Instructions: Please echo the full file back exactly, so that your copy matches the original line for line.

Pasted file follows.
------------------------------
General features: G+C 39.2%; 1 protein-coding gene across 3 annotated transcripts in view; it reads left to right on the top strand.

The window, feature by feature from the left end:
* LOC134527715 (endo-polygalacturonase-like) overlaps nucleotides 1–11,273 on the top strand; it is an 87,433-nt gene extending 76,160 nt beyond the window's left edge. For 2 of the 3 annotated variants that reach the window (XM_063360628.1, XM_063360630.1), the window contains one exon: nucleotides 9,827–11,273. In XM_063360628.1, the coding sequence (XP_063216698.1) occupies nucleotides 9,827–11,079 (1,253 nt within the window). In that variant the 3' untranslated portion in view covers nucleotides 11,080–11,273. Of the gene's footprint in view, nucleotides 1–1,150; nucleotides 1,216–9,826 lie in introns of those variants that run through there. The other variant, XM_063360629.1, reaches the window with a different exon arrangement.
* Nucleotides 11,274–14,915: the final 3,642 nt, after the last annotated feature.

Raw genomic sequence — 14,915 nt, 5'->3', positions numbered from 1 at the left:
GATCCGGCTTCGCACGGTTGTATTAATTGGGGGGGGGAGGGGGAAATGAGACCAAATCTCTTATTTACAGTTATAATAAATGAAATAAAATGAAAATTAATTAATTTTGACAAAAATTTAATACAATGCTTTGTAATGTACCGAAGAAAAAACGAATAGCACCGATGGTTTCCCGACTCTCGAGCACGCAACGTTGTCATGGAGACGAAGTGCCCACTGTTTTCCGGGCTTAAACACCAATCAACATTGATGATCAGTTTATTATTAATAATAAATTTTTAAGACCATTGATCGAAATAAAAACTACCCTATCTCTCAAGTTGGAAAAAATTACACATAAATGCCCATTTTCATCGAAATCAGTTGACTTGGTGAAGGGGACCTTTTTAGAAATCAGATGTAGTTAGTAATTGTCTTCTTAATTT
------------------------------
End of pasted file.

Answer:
General features: G+C 39.2%; 1 protein-coding gene across 3 annotated transcripts in view; it reads left to right on the top strand.

The window, feature by feature from the left end:
* LOC134527715 (endo-polygalacturonase-like) overlaps nucleotides 1–11,273 on the top strand; it is an 87,433-nt gene extending 76,160 nt beyond the window's left edge. For 2 of the 3 annotated variants that reach the window (XM_063360628.1, XM_063360630.1), the window contains one exon: nucleotides 9,827–11,273. In XM_063360628.1, the coding sequence (XP_063216698.1) occupies nucleotides 9,827–11,079 (1,253 nt within the window). In that variant the 3' untranslated portion in view covers nucleotides 11,080–11,273. Of the gene's footprint in view, nucleotides 1–1,150; nucleotides 1,216–9,826 lie in introns of those variants that run through there. The other variant, XM_063360629.1, reaches the window with a different exon arrangement.
* Nucleotides 11,274–14,915: the final 3,642 nt, after the last annotated feature.

Raw genomic sequence — 14,915 nt, 5'->3', positions numbered from 1 at the left:
GATCCGGCTTCGCACGGTTGTATTAATTGGGGGGGGGAGGGGGAAATGAGACCAAATCTCTTATTTACAGTTATAATAAATGAAATAAAATGAAAATTAATTAATTTTGACAAAAATTTAATACAATGCTTTGTAATGTACCGAAGAAAAAACGAATAGCACCGATGGTTTCCCGACTCTCGAGCACGCAACGTTGTCATGGAGACGAAGTGCCCACTGTTTTCCGGGCTTAAACACCAATCAACATTGATGATCAGTTTATTATTAATAATAAATTTTTAAGACCATTGATCGAAATAAAAACTACCCTATCTCTCAAGTTGGAAAAAATTACACATAAATGCCCATTTTCATCGAAATCAGTTGACTTGGTGAAGGGGACCTTTTTAGAAATCAGATGTAGTTAGTAATTGTCTTCTTAATTT